Culturally, American and Canadian are mostly indistinguishable but yet distinct from one another. In much the same way as British, German, French, Spanish, Greek, Italian, Asian, Middle-Eastern, African (including all sub-groups – like Congolese, Nigerian, Egyptian, …..). That is, all cultures are similar but distinct from one another. (Put that in your crack-pipe and smoke it!)
As I set about settling and working in Toronto in the 1970’s, assimilating meant that I became aware of buzz words such as multi-culturalism, melting pots and cultural mosaics (as the social scientists and politicians strove to understand, explain and define the social shifts from heterogeneous societies to ones in which different cultures mixed but remain distinct).
At some sub-conscious level, I became aware of the societal perpensity to use metaphors or labels to describe (or categorise) the fusings of national tendencies (stereotypes, cultures and ethnicities) into what we perceive as national identities. Calling a spade a spade.
An aside, in certain circles it is said that money is the root of all that’s ‘Evil’ in the world (as we know it). Perhaps. But tribalism is right up there with that ‘evil’ as a blight on societies.
Cosmopolitan was the word I was accustomed to as I grew up, lived with and generally socialized with the people of different ethnic and/or religious backgrounds around me. Yes, there was a time when I was blissfully unaware and naïve of the political tensions that exist in all societies. Being ‘of dark skin pigmentation’ BLACK was a mere acknowledgement of a reality. Not a political statement but a statement of fact that was observable and verifiable. And, it is for that reason that I cannot relate to the Black political ‘struggles’ of what I perceive as being a ‘ black North American thing’.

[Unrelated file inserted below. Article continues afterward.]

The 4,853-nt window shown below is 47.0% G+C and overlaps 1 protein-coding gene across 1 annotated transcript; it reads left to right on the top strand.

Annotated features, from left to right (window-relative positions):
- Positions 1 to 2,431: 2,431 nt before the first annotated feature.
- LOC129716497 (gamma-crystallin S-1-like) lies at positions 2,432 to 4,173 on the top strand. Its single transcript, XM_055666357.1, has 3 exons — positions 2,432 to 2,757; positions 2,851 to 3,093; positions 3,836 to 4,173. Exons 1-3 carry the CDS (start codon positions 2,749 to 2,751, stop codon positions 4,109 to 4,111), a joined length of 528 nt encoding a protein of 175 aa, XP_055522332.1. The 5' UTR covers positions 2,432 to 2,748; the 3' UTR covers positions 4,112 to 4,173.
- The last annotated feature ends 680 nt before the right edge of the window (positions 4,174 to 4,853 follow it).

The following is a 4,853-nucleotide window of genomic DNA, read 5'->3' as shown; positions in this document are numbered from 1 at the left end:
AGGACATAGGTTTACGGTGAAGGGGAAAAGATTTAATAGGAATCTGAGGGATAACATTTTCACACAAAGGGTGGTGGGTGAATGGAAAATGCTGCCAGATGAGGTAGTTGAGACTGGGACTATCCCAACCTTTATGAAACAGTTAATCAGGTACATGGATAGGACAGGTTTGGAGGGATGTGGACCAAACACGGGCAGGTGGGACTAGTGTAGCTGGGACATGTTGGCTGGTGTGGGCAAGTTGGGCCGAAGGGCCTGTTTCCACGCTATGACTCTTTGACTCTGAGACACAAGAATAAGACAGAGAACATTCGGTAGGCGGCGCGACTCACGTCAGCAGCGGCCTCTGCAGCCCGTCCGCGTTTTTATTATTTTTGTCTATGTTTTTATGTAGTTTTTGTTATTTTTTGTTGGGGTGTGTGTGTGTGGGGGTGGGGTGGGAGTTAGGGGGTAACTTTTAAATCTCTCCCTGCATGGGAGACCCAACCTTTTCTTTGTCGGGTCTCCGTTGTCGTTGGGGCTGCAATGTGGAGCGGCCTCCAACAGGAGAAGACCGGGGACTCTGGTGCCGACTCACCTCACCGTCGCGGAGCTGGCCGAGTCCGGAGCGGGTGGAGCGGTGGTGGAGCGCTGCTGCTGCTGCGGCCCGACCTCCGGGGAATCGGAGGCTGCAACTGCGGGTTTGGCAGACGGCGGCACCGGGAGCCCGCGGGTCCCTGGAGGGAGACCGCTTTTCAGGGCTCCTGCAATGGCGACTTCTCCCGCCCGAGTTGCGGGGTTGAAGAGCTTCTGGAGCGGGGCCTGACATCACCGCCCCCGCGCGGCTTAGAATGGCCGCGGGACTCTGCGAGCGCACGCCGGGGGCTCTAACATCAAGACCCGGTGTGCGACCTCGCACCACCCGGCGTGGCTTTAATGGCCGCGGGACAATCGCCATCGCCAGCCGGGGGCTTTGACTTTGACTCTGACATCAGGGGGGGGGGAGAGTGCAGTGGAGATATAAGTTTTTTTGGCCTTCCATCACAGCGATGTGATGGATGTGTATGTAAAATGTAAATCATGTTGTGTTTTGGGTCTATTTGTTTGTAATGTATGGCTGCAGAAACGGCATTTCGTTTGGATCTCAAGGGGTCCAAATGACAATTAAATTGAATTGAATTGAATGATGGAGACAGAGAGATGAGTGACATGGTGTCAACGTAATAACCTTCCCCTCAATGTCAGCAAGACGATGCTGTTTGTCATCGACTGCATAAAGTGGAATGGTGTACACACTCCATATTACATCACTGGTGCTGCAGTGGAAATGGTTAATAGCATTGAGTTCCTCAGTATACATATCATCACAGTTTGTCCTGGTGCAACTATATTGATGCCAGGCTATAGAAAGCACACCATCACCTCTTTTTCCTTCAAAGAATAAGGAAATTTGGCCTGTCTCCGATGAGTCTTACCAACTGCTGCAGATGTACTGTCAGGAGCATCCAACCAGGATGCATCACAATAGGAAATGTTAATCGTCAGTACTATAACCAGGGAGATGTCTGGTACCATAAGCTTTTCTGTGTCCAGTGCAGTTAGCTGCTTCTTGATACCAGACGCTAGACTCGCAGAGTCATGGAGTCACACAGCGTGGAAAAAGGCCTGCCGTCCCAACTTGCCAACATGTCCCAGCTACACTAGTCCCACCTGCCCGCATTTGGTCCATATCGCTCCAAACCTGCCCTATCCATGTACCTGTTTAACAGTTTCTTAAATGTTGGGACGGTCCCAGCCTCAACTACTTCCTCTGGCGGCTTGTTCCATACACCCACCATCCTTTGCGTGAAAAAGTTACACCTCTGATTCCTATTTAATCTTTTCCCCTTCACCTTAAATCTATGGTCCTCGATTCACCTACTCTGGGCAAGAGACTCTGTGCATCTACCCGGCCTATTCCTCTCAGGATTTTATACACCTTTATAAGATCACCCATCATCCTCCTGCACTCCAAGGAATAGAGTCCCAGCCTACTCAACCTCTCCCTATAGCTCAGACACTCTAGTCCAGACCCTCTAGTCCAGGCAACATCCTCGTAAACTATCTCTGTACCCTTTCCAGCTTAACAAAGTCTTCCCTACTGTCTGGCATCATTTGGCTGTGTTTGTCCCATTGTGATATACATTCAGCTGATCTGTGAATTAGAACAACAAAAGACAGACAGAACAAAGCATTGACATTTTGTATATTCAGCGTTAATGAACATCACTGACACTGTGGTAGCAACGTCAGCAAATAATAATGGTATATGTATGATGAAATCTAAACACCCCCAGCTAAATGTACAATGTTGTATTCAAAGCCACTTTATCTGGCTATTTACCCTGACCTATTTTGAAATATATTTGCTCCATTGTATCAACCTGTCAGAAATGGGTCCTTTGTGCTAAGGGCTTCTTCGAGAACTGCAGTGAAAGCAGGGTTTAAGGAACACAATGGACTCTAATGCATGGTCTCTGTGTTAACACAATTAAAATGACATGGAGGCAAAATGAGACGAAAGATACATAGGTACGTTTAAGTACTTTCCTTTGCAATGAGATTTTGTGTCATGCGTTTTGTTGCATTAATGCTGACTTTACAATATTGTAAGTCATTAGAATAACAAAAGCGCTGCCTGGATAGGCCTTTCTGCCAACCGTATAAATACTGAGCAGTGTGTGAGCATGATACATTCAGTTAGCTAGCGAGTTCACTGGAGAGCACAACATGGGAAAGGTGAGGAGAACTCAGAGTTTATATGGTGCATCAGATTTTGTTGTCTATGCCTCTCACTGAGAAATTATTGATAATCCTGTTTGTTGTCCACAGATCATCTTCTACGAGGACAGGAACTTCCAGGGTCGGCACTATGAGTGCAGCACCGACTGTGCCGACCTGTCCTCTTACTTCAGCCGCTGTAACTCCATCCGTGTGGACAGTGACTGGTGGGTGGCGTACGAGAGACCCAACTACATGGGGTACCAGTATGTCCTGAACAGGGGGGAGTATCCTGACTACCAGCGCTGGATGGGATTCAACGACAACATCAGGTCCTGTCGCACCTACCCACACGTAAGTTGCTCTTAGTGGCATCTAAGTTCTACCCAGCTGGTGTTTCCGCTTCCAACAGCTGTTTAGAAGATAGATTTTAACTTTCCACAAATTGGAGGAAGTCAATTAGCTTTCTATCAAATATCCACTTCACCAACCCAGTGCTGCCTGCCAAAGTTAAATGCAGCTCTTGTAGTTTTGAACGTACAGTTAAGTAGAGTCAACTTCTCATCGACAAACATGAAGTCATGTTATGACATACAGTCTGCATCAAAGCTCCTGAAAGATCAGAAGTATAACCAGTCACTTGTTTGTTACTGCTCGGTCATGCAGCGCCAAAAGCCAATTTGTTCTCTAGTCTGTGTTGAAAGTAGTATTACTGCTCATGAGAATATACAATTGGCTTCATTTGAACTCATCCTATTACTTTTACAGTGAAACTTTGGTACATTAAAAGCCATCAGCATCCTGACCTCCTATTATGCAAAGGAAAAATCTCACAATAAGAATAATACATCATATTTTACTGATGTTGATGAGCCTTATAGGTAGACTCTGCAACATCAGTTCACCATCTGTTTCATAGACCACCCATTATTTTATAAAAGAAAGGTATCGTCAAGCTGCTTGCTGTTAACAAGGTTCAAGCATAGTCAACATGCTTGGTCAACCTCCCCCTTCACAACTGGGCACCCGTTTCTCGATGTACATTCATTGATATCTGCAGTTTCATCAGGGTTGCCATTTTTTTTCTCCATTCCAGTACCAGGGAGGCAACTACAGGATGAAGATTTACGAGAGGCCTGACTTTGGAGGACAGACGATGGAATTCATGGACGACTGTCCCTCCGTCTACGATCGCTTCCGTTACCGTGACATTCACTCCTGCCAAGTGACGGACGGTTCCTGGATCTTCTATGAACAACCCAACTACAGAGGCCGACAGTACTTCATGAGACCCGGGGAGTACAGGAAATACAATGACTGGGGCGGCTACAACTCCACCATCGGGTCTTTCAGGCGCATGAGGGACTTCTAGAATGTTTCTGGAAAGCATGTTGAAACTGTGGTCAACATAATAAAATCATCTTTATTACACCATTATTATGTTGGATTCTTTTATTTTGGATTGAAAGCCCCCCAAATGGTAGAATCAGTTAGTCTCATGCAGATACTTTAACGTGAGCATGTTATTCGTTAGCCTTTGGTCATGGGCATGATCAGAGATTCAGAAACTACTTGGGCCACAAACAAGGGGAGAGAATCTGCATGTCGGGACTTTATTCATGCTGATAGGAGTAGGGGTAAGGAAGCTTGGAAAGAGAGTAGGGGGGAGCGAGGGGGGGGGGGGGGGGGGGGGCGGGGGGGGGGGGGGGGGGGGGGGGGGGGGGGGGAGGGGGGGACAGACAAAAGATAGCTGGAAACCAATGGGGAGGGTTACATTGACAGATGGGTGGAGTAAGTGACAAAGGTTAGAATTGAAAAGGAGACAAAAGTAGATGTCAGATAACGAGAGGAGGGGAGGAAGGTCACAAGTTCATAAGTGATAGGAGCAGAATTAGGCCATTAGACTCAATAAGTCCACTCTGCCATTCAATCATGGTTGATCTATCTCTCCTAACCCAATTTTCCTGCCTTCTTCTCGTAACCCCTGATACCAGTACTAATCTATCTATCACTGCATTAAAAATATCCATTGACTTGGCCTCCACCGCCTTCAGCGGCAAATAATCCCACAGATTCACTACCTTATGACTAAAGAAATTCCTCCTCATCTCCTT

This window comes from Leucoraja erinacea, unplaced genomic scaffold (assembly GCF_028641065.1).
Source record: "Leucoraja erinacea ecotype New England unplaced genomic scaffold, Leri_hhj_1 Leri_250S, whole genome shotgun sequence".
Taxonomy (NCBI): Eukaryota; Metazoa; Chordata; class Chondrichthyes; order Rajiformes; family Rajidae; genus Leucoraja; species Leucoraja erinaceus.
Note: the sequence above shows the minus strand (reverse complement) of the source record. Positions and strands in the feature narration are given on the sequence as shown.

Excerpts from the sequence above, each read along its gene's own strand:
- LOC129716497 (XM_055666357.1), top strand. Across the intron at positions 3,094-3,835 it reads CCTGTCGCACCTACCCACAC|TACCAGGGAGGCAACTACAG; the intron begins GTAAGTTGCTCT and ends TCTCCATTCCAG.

I am black and proud but don’t for a second think that equates me with the likes of Martin Luther King, Jesse Jackson, Louis Farrakhan, Stokely Carmichael, Malcolm X or the Black Power movement of the ’60s and 70’s. Black was beautiful and all that … rah! rah! rah! Super-heroes were more ‘my thing’; as well as those around me. Meanwhile, Castro and El Che were standing in the ring with the Americans, duking it out mano-a-mano. Not all superheroes come equipped with capes. There’s Captain America and the Green Berets.
And so, the social experiences of my youth were not that of a homogeneous society melting into one. None-the-less, it was heterogeneous in that we all had a national sense of identity that derived from place of birth.
Multiculturalism, on the other hand, tugged at various political touch-points in an attempt to attach values to each that would result in some form of egalitarian rule of the competing forces within a multi-cultural society. A holy grail of peace and harmony. Those hippies!!
In addition, even after having emigrated to Canada, I still experienced a common bond of commonality, connectivity and identity. As a West-Indian and citizen of the British Commonwealth, Canadian or not, I was part of the British Empire (not during its bulldog years). Familar with it’s History, Laws, Customs, institutions and Traditions. Experiencing its manifestation in the Canadian context (a former British colony) I too understood the impulse of the British loyalists to shout out Rule Britannia in support of Her Majesty, The Queen. And I still do.
That perspective (that of the English (Anglo) Canadian) has, over the many years of living in Canada, has been tempered by the political (constitutional) and cultural dicothomies as it relates to the British and French
This sense of belonging, of being a part of a cultural identity – British/English – is no different from self-identifying ones-self as being European, Asian, African, Oriental, American, Canadian, Latin American, etc.